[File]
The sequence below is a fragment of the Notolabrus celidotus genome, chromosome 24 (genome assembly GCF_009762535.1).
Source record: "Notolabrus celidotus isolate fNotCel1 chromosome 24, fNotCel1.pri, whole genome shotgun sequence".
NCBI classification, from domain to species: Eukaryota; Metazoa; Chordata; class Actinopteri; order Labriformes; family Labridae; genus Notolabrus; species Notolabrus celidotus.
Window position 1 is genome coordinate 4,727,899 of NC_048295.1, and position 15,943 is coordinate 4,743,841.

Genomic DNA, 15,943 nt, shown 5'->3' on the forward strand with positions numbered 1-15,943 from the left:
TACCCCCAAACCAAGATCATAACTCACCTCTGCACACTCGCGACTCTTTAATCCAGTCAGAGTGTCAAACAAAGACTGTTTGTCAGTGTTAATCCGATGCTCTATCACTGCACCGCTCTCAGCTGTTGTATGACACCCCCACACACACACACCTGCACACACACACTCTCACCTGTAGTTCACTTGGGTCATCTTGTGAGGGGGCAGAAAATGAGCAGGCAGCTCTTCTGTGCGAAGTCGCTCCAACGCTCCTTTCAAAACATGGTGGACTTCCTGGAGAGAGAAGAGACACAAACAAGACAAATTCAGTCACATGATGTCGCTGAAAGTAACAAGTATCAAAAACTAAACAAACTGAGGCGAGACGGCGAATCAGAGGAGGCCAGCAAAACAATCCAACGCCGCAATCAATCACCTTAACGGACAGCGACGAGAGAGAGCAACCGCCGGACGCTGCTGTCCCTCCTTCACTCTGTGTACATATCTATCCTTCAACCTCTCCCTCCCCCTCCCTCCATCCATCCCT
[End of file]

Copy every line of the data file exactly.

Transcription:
The sequence below is a fragment of the Notolabrus celidotus genome, chromosome 24 (genome assembly GCF_009762535.1).
Source record: "Notolabrus celidotus isolate fNotCel1 chromosome 24, fNotCel1.pri, whole genome shotgun sequence".
NCBI classification, from domain to species: Eukaryota; Metazoa; Chordata; class Actinopteri; order Labriformes; family Labridae; genus Notolabrus; species Notolabrus celidotus.
Window position 1 is genome coordinate 4,727,899 of NC_048295.1, and position 15,943 is coordinate 4,743,841.

Genomic DNA, 15,943 nt, shown 5'->3' on the forward strand with positions numbered 1-15,943 from the left:
TACCCCCAAACCAAGATCATAACTCACCTCTGCACACTCGCGACTCTTTAATCCAGTCAGAGTGTCAAACAAAGACTGTTTGTCAGTGTTAATCCGATGCTCTATCACTGCACCGCTCTCAGCTGTTGTATGACACCCCCACACACACACACCTGCACACACACACTCTCACCTGTAGTTCACTTGGGTCATCTTGTGAGGGGGCAGAAAATGAGCAGGCAGCTCTTCTGTGCGAAGTCGCTCCAACGCTCCTTTCAAAACATGGTGGACTTCCTGGAGAGAGAAGAGACACAAACAAGACAAATTCAGTCACATGATGTCGCTGAAAGTAACAAGTATCAAAAACTAAACAAACTGAGGCGAGACGGCGAATCAGAGGAGGCCAGCAAAACAATCCAACGCCGCAATCAATCACCTTAACGGACAGCGACGAGAGAGAGCAACCGCCGGACGCTGCTGTCCCTCCTTCACTCTGTGTACATATCTATCCTTCAACCTCTCCCTCCCCCTCCCTCCATCCATCCCT